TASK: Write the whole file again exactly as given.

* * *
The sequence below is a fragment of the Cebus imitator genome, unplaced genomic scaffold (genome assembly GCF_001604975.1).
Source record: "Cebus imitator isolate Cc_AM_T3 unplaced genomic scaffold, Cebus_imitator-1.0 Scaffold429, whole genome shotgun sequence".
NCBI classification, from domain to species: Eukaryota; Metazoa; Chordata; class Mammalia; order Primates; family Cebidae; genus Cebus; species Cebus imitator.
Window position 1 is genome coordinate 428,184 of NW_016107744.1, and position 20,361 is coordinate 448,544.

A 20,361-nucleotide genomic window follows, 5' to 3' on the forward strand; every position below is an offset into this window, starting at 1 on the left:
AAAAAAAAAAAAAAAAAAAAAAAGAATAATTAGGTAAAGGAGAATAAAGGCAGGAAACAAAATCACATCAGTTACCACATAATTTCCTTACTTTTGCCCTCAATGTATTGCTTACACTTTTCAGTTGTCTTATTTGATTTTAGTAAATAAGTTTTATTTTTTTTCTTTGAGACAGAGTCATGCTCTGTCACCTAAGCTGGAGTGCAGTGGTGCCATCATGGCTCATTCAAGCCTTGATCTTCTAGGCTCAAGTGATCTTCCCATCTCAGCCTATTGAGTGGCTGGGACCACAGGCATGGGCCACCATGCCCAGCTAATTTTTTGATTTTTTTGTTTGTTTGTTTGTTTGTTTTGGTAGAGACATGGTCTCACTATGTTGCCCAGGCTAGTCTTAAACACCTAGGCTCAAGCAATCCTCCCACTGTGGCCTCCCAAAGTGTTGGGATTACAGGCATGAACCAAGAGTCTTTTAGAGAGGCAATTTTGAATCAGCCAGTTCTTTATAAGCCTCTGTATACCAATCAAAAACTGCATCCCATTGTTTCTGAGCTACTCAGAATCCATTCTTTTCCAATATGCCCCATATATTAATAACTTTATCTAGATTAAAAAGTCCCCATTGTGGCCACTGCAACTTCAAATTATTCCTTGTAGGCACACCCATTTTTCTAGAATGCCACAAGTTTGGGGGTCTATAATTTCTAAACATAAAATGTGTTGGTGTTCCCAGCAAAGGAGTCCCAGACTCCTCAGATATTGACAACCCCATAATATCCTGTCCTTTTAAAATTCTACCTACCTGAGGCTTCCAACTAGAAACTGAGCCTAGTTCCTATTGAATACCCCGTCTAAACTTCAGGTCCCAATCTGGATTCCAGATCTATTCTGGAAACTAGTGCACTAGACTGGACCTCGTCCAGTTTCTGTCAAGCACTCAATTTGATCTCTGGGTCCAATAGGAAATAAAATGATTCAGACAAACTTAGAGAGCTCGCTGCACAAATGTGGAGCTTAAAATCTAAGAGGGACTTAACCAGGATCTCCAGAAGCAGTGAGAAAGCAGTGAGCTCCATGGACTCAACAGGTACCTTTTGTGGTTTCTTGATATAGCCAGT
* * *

The sequence below is a fragment of the Cebus imitator genome, unplaced genomic scaffold (genome assembly GCF_001604975.1).
Source record: "Cebus imitator isolate Cc_AM_T3 unplaced genomic scaffold, Cebus_imitator-1.0 Scaffold429, whole genome shotgun sequence".
NCBI classification, from domain to species: Eukaryota; Metazoa; Chordata; class Mammalia; order Primates; family Cebidae; genus Cebus; species Cebus imitator.
Window position 1 is genome coordinate 428,184 of NW_016107744.1, and position 20,361 is coordinate 448,544.

A 20,361-nucleotide genomic window follows, 5' to 3' on the forward strand; every position below is an offset into this window, starting at 1 on the left:
AAAAAAAAAAAAAAAAAAAAAAAGAATAATTAGGTAAAGGAGAATAAAGGCAGGAAACAAAATCACATCAGTTACCACATAATTTCCTTACTTTTGCCCTCAATGTATTGCTTACACTTTTCAGTTGTCTTATTTGATTTTAGTAAATAAGTTTTATTTTTTTTCTTTGAGACAGAGTCATGCTCTGTCACCTAAGCTGGAGTGCAGTGGTGCCATCATGGCTCATTCAAGCCTTGATCTTCTAGGCTCAAGTGATCTTCCCATCTCAGCCTATTGAGTGGCTGGGACCACAGGCATGGGCCACCATGCCCAGCTAATTTTTTGATTTTTTTGTTTGTTTGTTTGTTTGTTTTGGTAGAGACATGGTCTCACTATGTTGCCCAGGCTAGTCTTAAACACCTAGGCTCAAGCAATCCTCCCACTGTGGCCTCCCAAAGTGTTGGGATTACAGGCATGAACCAAGAGTCTTTTAGAGAGGCAATTTTGAATCAGCCAGTTCTTTATAAGCCTCTGTATACCAATCAAAAACTGCATCCCATTGTTTCTGAGCTACTCAGAATCCATTCTTTTCCAATATGCCCCATATATTAATAACTTTATCTAGATTAAAAAGTCCCCATTGTGGCCACTGCAACTTCAAATTATTCCTTGTAGGCACACCCATTTTTCTAGAATGCCACAAGTTTGGGGGTCTATAATTTCTAAACATAAAATGTGTTGGTGTTCCCAGCAAAGGAGTCCCAGACTCCTCAGATATTGACAACCCCATAATATCCTGTCCTTTTAAAATTCTACCTACCTGAGGCTTCCAACTAGAAACTGAGCCTAGTTCCTATTGAATACCCCGTCTAAACTTCAGGTCCCAATCTGGATTCCAGATCTATTCTGGAAACTAGTGCACTAGACTGGACCTCGTCCAGTTTCTGTCAAGCACTCAATTTGATCTCTGGGTCCAATAGGAAATAAAATGATTCAGACAAACTTAGAGAGCTCGCTGCACAAATGTGGAGCTTAAAATCTAAGAGGGACTTAACCAGGATCTCCAGAAGCAGTGAGAAAGCAGTGAGCTCCATGGACTCAACAGGTACCTTTTGTGGTTTCTTGATATAGCCAGT